In Re Rebel Coal Company, Inc., Debtor.robert J. Brown, Trustee, Plaintiff-appellee, v. United States of America, Defendant-appellant, 944 F.2d 320 (6th Cir. 1991)Annotate this Case
Argued Aug. 1, 1991. Decided Sept. 23, 1991
Dean W. Bucalos (argued and briefed), Brown, Bucalos, Santana & Bratt, Lexington, Ky., for plaintiff-appellee.
Louis DeFalaise, U.S. Atty., David Middleton, Asst. U.S. Atty., Lexington, Ky., James B. Crawford, Office of the Sol., U.S. Dept. of Labor, Arlington, Va., Steve Frank (argued and briefed), William Kanter, U.S. Dept. of Justice, Civil Division, Appellate Staff, Washington, D.C., for United States.
Before KENNEDY and JONES, Circuit Judges, and HARVEY, Senior District Judge.*
KENNEDY, Circuit Judge.
This appeal requires us to determine whether the bankrupt estate's claim that the United States received a preference under 11 U.S.C. § 547(b) of the Bankruptcy Code is a compulsory counterclaim to the United States' claim for civil fines under the Mine Safety and Health Act, 30 U.S.C. § 801 et seq. The Bankruptcy Court and the District Court held that the estate's claim arose out of the same transaction or occurrence, and thus the United States waived its sovereign immunity under 11 U.S.C. § 106 of the Bankruptcy Code. For the reasons stated below, we REVERSE the District Court's decision and REMAND for consideration of sovereign immunity under section 106(c).
The United States obtained a judgment against Rebel Coal Company, Inc., the debtor, for $21,526. This amount represented a small part of the civil fines the government claimed the debtor owed for penalties imposed under the Mine Safety and Health Act, 30 U.S.C. § 801 et seq. Pursuant to the judgment, the government garnished $17,500 from Rebel Coal shortly before it declared bankruptcy on June 22, 1984. Several months after it filed bankruptcy, Rebel Coal sought to recover the garnished funds as a preferential transfer under section 547(b) of the Bankruptcy Code. The United States filed a proof of claim in the bankruptcy case in the amount of $314,712.58 for unpaid civil penalties. The claim filed by the government included the uncollected portion of the judgment on which the garnishment was based.
The Bankruptcy Court found that the garnishment constituted a voidable preference and that the United States had waived sovereign immunity under section 106(a). The District Court affirmed the Bankruptcy Court's decision. The United States now appeals that decision.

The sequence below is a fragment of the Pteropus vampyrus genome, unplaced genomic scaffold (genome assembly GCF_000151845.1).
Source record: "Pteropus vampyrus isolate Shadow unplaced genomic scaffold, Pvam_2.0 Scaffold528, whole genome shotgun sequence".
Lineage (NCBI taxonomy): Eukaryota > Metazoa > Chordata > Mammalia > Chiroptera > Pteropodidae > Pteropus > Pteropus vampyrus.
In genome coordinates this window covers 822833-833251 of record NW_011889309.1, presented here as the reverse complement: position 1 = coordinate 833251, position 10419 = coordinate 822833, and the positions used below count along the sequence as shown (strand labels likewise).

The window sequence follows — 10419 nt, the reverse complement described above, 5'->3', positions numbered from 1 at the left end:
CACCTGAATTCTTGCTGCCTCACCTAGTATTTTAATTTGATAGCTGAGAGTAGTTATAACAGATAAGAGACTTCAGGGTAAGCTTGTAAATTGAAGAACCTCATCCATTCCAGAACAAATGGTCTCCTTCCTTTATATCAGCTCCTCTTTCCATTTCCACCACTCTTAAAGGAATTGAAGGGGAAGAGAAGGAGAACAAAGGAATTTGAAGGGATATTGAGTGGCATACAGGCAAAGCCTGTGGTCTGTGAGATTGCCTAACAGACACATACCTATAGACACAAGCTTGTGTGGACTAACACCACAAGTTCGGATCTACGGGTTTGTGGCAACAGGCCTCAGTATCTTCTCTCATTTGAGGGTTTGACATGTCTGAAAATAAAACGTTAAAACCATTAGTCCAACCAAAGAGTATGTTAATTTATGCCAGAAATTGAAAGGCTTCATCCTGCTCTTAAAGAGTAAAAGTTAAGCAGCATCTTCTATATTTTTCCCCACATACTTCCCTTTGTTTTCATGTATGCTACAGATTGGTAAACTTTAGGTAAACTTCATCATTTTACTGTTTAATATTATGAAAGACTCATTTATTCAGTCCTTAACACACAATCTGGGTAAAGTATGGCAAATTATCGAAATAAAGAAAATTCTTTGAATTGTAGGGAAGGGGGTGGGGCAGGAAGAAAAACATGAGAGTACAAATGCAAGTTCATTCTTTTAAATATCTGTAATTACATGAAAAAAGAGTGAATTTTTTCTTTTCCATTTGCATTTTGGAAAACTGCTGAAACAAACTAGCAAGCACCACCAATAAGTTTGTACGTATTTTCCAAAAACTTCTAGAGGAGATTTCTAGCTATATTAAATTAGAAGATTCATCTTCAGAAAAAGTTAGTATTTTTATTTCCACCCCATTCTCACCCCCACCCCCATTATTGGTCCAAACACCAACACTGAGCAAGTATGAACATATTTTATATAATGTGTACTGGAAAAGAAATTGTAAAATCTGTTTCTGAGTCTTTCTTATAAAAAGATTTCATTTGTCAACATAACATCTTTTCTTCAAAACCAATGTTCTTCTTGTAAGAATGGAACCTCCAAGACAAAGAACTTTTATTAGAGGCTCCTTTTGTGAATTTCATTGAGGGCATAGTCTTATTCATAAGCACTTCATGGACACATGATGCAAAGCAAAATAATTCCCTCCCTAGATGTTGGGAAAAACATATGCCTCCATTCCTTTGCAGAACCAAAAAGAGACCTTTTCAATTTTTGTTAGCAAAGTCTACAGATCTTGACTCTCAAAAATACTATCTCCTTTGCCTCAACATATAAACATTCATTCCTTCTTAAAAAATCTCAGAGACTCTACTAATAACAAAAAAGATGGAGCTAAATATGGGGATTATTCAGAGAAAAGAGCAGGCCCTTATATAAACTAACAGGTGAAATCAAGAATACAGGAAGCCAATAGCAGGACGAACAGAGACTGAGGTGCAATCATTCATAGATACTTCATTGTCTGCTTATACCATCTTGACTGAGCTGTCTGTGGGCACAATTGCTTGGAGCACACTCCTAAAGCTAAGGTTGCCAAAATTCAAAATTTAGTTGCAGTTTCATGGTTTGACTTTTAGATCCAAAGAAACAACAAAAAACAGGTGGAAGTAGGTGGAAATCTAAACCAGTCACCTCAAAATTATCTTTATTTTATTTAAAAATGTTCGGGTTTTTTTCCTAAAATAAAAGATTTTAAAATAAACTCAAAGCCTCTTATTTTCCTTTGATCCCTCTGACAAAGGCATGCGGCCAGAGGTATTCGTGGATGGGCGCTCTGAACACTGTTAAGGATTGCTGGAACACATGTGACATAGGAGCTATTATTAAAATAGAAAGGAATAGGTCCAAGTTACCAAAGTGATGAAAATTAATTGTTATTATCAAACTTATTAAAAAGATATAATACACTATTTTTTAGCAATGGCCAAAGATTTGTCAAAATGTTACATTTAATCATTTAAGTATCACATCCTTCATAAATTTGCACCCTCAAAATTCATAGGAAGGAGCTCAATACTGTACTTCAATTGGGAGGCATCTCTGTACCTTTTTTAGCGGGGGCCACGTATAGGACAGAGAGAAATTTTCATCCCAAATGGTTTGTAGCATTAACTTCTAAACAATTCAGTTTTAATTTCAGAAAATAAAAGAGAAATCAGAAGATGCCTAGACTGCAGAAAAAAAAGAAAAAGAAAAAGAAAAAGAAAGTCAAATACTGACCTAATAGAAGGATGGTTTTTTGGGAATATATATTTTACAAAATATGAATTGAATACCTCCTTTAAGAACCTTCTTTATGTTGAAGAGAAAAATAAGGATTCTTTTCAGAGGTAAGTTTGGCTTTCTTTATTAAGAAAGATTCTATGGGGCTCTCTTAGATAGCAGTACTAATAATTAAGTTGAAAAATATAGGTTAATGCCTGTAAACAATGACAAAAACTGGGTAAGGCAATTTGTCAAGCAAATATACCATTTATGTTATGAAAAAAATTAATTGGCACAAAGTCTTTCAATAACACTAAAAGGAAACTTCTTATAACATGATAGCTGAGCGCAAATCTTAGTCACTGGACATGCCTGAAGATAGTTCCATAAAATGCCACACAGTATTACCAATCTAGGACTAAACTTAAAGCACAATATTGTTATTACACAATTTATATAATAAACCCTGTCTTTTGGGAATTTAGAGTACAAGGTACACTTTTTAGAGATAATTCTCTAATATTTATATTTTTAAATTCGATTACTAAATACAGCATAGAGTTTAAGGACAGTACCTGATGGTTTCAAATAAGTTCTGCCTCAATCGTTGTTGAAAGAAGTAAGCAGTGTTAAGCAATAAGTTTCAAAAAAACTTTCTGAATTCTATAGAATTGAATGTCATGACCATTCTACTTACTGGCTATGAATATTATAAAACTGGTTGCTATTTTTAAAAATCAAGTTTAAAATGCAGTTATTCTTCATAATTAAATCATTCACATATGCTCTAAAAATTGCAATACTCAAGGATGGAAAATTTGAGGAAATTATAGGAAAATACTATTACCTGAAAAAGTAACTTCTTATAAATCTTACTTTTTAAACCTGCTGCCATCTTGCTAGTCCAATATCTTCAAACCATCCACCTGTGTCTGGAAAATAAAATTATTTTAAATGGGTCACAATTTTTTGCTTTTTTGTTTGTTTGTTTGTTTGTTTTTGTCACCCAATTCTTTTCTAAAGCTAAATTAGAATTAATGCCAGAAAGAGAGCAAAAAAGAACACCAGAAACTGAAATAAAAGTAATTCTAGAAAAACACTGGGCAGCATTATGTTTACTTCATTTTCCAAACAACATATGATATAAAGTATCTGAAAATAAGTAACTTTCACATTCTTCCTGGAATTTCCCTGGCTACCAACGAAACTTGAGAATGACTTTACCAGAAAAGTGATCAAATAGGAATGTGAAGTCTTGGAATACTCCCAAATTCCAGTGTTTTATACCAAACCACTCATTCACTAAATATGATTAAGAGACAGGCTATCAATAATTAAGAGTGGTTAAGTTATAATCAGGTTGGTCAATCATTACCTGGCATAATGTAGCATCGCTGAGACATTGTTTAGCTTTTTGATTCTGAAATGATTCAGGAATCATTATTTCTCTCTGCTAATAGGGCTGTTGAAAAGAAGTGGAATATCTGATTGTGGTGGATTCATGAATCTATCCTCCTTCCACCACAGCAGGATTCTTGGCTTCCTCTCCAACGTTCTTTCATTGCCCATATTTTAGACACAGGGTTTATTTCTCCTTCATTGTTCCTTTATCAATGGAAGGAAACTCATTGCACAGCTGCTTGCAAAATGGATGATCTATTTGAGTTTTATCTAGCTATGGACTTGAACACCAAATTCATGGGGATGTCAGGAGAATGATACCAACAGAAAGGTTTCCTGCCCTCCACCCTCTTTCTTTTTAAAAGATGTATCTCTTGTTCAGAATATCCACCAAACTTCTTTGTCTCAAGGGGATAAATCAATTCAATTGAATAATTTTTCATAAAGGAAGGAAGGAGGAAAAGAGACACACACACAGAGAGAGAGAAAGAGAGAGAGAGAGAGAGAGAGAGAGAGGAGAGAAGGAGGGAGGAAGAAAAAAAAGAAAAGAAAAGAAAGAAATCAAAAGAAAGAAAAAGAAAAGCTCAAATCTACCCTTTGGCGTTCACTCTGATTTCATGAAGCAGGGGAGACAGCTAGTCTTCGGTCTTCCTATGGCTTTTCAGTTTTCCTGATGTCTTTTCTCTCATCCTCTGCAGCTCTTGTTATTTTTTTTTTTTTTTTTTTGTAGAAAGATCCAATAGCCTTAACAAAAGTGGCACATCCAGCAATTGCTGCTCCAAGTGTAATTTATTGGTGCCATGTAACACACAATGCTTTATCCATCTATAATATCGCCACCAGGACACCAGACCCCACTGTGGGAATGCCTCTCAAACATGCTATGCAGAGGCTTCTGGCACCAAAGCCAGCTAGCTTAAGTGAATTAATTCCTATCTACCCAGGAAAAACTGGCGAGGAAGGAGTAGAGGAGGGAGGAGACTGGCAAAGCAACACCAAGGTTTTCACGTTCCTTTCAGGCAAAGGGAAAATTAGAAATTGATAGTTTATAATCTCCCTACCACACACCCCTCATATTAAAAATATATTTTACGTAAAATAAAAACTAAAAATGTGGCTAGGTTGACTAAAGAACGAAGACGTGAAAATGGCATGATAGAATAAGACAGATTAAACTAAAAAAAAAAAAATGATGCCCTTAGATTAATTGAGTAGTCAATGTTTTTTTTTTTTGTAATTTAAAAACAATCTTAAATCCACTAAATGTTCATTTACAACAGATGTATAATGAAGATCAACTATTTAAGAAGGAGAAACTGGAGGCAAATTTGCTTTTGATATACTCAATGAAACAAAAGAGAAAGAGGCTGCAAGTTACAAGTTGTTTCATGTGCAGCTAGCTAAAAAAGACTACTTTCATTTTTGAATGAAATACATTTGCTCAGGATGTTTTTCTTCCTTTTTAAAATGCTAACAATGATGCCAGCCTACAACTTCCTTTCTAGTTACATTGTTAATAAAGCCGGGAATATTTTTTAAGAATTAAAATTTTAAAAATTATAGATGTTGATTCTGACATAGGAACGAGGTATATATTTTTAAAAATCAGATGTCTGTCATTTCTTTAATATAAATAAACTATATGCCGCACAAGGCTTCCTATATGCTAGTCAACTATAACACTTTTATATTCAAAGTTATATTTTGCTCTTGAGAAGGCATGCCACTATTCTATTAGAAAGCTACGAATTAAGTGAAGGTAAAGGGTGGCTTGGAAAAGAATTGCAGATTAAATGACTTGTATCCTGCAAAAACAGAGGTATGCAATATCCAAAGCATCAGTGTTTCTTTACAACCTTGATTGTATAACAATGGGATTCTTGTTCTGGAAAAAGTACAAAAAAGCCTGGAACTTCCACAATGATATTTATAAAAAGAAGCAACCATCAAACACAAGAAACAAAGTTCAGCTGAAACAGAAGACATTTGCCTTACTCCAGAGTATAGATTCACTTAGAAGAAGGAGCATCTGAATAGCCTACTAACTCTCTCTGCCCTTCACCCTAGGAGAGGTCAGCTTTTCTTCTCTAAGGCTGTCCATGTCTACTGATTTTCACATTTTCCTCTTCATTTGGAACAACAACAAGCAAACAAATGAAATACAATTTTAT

The doctrine of sovereign immunity provides that suits against the United States government are prohibited unless the government has agreed to be sued. Section 106 of the Bankruptcy Code establishes several circumstances where the government is deemed to have waived sovereign immunity in a bankruptcy case. Section 106(a) provides that a governmental unit waives sovereign immunity,
with respect to any claim against such governmental unit that is property of the estate and that arose out of the same transaction or occurrence out of which such governmental unit's claims arose.
11 U.S.C. § 106(a). The debtor in possession asserts the government waived its immunity under section 106(a) by filing a claim against the bankrupt estate. Section 106(a), is applicable only if the trustee's claim to void a preference is a compulsory counterclaim to the government's proof of claim filed against the bankrupt estate.1 The definition of counterclaim contained in Federal Rules of Civil Procedure 13(a) has been adopted by this Court for use in section 106 bankruptcy disputes. Ashbrook v. Block, 917 F.2d 918, 923 (6th Cir. 1990).
Rule 13(a) provides that a compulsory counterclaim exists when "it arises out of the transaction or occurrence that is the subject matter of the opposing party's claim." The courts determine whether such a relationship exists by asking the following questions:
1) Is there a logical relationship between the two claims?
2) Are the issues of fact and law raised by the claim and counterclaim largely the same?
3) Would res judicata bar a subsequent suit on the counterclaim if the court were not to take jurisdiction?
4) Would substantially the same evidence support or refute both the claim and the counterclaim?
Maddox v. Kentucky Fin. Co., Inc., 736 F.2d 380, 382 (6th Cir. 1984).2 The plaintiff has failed to show that the above questions can all be answered affirmatively.
Rebel Coal's claim requests that the court void a preferential payment of $17,500 made to the government. In order to justify such an action, the trustee must show that the transfer of funds was for the benefit of a creditor, on account of an antecedent debt, made while the debtor was insolvent, made within 90 days of the filing of the bankruptcy petition, and enables the creditor to received more than it would under a chapter 7 case. The government's claim, on the other hand, asserts that Rebel Coal owes the United States over $300,000 in unpaid civil penalties. Proof for such a claim would include proof of Mine Safety Act violations, records of penalties and assessments, history of past penalty payments, and any judgments.